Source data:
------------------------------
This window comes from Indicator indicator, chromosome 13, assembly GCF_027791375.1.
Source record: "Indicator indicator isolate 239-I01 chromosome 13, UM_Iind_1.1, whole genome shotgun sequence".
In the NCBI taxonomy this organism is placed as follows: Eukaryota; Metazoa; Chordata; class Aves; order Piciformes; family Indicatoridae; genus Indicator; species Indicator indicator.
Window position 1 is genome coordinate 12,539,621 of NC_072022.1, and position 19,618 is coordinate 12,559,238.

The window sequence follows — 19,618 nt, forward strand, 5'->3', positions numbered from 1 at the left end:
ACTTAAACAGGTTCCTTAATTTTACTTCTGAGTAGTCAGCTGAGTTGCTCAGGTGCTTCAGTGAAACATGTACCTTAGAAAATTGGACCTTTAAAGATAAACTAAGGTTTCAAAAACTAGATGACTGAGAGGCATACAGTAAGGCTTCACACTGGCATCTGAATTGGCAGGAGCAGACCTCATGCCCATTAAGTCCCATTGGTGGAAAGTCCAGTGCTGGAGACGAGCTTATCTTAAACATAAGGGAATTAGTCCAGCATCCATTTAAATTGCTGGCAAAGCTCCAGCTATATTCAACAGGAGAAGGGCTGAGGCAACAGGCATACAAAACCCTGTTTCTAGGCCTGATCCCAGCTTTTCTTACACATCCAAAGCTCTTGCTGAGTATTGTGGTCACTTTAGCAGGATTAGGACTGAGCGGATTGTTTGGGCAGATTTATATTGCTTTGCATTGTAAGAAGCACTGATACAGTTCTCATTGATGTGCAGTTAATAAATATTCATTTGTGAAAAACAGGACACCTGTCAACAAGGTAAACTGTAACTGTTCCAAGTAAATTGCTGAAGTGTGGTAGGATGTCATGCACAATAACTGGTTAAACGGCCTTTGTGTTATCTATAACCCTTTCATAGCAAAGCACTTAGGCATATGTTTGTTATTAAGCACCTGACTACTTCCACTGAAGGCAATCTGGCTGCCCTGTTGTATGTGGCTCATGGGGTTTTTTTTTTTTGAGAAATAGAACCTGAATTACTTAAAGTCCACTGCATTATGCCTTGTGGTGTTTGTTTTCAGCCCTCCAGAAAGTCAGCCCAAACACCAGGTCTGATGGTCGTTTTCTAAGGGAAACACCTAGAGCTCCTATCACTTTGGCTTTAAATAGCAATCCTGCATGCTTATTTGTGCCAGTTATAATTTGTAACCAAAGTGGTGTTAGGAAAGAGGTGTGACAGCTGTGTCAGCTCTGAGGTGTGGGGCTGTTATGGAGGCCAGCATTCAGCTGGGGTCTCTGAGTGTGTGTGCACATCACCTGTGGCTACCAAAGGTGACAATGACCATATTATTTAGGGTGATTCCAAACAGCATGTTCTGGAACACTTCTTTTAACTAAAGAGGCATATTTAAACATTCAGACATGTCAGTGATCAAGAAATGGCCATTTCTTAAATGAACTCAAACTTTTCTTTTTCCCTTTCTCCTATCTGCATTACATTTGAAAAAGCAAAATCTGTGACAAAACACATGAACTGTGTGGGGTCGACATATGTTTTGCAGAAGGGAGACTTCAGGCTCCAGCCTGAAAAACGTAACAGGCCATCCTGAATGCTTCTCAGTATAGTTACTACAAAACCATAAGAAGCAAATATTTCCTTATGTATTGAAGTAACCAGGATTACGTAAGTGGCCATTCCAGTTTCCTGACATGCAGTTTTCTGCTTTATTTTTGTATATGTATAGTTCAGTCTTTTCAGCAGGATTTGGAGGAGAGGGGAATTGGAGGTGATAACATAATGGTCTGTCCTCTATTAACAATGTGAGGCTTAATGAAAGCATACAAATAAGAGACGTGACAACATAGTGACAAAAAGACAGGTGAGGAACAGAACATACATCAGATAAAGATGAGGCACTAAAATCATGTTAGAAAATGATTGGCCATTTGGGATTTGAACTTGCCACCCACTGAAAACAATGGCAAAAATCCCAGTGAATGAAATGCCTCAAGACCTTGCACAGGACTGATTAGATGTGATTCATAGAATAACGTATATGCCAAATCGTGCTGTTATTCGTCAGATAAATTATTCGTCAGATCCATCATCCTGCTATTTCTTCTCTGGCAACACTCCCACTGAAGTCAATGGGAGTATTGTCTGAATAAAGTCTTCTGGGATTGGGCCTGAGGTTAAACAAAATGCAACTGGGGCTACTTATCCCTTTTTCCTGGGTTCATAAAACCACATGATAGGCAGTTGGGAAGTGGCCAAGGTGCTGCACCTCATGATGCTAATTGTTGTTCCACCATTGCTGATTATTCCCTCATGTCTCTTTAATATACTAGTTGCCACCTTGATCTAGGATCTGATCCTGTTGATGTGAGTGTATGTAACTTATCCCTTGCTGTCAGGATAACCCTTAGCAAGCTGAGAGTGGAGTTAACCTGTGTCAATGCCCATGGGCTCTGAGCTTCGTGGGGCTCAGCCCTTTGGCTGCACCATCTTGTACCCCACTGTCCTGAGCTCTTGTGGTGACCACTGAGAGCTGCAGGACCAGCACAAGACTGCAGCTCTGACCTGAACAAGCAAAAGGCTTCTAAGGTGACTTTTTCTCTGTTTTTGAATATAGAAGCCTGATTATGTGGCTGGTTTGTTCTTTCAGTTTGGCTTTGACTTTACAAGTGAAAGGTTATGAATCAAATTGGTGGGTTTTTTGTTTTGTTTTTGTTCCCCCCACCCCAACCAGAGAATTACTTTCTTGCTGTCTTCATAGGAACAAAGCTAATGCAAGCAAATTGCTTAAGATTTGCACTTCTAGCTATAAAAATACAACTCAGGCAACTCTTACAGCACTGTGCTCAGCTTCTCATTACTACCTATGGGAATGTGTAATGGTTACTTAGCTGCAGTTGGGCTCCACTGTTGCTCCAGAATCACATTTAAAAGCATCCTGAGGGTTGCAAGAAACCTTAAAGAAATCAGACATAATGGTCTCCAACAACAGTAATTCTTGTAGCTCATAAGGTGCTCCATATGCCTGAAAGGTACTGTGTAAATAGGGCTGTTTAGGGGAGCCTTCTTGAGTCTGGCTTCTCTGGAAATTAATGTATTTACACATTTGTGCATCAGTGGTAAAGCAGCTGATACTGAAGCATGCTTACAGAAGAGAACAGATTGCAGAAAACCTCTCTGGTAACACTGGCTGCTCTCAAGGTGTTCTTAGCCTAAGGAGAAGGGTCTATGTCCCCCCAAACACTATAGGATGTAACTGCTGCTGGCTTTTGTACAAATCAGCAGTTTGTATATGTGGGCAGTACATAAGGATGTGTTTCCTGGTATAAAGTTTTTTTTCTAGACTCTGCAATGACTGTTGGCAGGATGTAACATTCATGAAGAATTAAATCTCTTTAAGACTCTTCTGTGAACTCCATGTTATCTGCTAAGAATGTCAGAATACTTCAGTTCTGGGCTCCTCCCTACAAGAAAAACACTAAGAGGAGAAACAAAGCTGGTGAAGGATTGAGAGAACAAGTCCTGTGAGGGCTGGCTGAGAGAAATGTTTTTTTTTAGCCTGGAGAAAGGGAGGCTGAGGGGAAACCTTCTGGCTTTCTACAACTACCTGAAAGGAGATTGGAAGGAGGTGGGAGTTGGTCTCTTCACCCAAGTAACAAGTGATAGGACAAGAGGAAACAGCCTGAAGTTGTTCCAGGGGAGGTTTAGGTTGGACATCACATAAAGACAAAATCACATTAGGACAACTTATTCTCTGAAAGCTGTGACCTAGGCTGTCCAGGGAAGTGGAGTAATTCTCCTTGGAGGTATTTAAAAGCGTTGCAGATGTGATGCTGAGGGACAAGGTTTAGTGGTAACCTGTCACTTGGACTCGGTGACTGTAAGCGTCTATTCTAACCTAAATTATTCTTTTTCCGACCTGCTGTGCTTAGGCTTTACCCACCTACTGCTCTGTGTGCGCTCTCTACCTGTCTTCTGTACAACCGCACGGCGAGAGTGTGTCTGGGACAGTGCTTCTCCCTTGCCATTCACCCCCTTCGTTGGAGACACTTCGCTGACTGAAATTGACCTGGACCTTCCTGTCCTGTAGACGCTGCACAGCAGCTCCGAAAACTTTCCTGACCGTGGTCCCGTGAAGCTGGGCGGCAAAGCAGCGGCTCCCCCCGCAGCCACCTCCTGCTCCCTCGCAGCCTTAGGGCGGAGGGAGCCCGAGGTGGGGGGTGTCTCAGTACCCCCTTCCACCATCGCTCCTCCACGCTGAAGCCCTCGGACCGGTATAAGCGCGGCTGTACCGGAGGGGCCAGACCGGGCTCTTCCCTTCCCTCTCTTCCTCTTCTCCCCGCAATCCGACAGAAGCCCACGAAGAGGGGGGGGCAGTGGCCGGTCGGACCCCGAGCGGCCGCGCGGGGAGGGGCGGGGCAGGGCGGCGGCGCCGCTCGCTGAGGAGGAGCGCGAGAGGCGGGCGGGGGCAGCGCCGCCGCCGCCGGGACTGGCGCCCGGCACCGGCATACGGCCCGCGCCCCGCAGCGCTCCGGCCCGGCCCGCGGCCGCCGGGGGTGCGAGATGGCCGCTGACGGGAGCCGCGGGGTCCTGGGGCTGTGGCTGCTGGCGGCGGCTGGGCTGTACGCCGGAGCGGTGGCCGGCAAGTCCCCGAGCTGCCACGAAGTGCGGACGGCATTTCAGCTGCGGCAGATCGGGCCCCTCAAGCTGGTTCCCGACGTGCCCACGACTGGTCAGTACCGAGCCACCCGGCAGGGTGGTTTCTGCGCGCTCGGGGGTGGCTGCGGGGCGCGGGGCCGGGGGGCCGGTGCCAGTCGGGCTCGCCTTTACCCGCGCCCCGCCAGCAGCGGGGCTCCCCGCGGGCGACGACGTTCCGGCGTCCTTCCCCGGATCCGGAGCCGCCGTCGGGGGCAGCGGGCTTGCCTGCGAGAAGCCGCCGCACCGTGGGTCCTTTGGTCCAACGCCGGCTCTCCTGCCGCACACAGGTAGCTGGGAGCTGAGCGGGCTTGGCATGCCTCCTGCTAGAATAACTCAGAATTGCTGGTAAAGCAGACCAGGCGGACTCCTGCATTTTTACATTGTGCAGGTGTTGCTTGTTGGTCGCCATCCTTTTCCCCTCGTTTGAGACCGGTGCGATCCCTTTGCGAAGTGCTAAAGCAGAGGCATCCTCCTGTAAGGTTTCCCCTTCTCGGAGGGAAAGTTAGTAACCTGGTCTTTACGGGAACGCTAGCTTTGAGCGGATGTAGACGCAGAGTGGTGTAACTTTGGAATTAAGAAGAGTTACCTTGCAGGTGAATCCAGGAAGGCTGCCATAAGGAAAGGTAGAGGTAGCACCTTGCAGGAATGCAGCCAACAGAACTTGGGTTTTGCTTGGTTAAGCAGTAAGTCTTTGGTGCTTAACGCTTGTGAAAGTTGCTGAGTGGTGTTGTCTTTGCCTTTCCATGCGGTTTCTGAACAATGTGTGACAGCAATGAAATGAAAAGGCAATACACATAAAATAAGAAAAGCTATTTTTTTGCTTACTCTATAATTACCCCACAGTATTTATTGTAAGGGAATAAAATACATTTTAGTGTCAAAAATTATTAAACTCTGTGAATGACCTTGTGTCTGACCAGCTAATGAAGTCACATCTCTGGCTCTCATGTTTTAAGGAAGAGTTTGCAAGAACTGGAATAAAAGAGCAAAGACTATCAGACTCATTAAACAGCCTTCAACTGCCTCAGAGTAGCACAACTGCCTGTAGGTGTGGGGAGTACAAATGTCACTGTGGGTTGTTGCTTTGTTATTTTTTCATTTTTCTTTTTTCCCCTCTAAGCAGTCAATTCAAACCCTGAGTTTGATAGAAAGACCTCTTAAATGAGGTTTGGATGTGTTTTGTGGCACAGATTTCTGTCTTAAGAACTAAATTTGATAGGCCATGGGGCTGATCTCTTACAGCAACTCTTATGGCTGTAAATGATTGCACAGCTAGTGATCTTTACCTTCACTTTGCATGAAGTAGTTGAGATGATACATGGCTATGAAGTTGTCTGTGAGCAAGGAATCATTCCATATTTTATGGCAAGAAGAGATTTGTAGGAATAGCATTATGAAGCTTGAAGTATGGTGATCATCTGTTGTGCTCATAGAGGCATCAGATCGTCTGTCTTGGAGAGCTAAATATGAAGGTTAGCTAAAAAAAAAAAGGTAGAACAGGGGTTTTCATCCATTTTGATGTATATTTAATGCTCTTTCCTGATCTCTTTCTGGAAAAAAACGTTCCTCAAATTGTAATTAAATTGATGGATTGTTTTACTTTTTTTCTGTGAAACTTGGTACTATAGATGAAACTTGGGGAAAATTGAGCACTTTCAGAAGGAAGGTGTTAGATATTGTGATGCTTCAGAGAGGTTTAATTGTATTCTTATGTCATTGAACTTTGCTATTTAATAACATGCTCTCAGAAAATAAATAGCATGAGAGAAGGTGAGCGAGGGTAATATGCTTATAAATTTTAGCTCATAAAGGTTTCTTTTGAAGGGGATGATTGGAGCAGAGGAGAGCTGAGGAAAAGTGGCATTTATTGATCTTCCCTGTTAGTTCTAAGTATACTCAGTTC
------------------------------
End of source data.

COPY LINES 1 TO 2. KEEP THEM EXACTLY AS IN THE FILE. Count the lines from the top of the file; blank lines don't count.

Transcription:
This window comes from Indicator indicator, chromosome 13, assembly GCF_027791375.1.
Source record: "Indicator indicator isolate 239-I01 chromosome 13, UM_Iind_1.1, whole genome shotgun sequence".